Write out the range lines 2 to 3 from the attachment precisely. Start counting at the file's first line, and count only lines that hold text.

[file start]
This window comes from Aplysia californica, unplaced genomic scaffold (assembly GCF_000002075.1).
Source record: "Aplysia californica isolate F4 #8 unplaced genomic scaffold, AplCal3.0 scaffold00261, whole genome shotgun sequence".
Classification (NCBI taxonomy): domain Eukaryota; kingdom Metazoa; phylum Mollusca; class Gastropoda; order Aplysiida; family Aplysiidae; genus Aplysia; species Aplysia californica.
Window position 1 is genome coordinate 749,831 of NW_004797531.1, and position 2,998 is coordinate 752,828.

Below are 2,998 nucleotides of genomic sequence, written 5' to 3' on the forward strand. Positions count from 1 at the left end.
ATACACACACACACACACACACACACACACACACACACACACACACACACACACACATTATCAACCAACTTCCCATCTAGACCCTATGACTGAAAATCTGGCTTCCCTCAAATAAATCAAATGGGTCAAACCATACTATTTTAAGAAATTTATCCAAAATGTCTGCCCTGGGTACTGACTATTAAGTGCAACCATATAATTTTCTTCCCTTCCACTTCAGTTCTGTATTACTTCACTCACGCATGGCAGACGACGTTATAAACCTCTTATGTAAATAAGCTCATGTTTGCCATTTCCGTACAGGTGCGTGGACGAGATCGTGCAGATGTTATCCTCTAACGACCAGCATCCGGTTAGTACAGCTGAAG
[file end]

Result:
Source record: "Aplysia californica isolate F4 #8 unplaced genomic scaffold, AplCal3.0 scaffold00261, whole genome shotgun sequence".
Classification (NCBI taxonomy): domain Eukaryota; kingdom Metazoa; phylum Mollusca; class Gastropoda; order Aplysiida; family Aplysiidae; genus Aplysia; species Aplysia californica.